Dating violence is no joke. Tell someone immediately or ask their opinion if you feel unsure about something that was said or done to you. If you don’t feel safe telling a family member or a friend, call a website or a hotline. The call is anonymous and the people on the other end are trained professionals. They will not judge you, but they can talk you through the experience, help you decide how to move forward, and give you ways for ending the relationship safely.

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Support 

A great solution for someone who has suffered a traumatic experience is twofold. One, join a support group with other teen girls who’ve gone through similar situations. This will help you know you’re not alone, and surrounding yourself with others who can relate to the experience mentally and emotionally helps a lot. Ask a therapist about an appropriate group to join or start by calling your health plan. Chances are it has services and groups available to help you heal.

Two, get physical, but in a “mindful” way. What does that look like? It looks like yoga, meditation, tai chi, or dance. It grounds you and helps you reflect on yourself in a deeper way. I would encourage you to take a class at a gym, the YMCA, or another community recreational center. If you’re nervous about trying something like this because it’s new, bring a friend along. You can both go through the class and learning process together. Although you have a friend for support, you will still build independence and self-confidence. You will start to release the questions you had about why you stayed or why you second-guessed yourself. There’s something about the physical movement in these activities that helps victims reclaim their spirit and embrace themselves in a more loving way.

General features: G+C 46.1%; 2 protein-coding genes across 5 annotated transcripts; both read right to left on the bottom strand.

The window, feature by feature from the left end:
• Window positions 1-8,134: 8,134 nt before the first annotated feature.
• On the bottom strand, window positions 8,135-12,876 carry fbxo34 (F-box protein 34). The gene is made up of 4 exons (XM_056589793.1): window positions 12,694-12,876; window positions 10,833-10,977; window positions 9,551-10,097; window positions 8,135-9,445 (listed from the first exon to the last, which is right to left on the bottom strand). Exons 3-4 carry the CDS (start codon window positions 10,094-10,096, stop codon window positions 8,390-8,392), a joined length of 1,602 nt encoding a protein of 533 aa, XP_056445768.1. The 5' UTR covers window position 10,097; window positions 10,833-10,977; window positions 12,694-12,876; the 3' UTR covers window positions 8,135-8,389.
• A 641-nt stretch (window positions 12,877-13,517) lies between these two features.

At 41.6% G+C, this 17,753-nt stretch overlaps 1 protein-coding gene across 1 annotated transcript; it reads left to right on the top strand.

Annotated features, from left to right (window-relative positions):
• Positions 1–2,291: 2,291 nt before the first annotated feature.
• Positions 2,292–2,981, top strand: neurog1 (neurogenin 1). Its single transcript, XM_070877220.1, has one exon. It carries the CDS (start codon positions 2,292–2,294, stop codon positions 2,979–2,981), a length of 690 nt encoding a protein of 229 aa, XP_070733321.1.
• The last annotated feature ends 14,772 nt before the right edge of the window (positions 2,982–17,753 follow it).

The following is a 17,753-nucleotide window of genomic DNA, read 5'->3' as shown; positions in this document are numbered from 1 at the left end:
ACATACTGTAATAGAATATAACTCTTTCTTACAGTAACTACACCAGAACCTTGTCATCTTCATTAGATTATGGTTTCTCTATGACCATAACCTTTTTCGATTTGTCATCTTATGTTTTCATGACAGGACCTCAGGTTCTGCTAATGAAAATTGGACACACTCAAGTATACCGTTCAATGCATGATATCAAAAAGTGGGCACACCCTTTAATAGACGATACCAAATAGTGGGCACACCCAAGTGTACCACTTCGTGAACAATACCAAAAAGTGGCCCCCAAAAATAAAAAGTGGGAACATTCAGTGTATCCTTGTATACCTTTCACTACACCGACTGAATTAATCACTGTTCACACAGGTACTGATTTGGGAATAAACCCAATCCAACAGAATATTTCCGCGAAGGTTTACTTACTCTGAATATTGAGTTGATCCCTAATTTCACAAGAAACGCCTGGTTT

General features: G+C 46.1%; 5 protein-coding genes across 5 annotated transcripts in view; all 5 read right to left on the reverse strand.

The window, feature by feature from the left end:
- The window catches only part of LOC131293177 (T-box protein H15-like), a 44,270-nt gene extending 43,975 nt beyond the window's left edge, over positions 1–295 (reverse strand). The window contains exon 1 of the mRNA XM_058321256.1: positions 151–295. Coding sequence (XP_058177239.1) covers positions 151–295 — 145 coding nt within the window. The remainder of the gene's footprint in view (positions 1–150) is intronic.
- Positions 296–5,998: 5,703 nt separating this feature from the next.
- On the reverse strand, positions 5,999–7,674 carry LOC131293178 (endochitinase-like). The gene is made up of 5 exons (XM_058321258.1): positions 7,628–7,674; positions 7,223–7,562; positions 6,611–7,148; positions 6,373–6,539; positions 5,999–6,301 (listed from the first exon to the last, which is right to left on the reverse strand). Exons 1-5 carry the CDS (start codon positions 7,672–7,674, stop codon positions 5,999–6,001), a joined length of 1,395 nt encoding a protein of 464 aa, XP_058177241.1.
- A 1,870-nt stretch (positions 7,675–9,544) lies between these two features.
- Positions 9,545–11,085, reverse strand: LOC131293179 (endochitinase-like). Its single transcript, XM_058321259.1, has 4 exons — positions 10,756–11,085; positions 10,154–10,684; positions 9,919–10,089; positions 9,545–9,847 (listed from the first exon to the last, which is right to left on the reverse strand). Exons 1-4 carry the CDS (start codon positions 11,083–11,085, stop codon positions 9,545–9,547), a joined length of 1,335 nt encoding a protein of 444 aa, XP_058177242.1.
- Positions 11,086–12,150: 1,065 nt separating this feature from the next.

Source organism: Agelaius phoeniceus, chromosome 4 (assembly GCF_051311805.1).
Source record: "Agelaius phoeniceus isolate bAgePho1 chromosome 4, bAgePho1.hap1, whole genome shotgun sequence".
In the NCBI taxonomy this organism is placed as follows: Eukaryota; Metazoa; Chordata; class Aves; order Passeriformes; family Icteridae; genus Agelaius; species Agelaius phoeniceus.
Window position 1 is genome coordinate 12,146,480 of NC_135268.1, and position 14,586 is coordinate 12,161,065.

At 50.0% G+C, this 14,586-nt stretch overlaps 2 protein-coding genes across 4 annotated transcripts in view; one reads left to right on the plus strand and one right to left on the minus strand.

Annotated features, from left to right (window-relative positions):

Remember, removing yourself from a violent relationship is the ultimate way to respect and love yourself.  Always put yourself first and leave. Remove from your mind any statements the abuser uses to make you stay such as, “It’ll never happen again,” “I love you,” or, “If you take me back it will be different.”  Sometimes it helps to write these statements down, let your anger build, and then rip them up or burn them one by one (but please do not set any illegal or unsupervised fires!). Throw the remains into your fireplace or a bonfire. As you do so, make a promise to always put yourself first.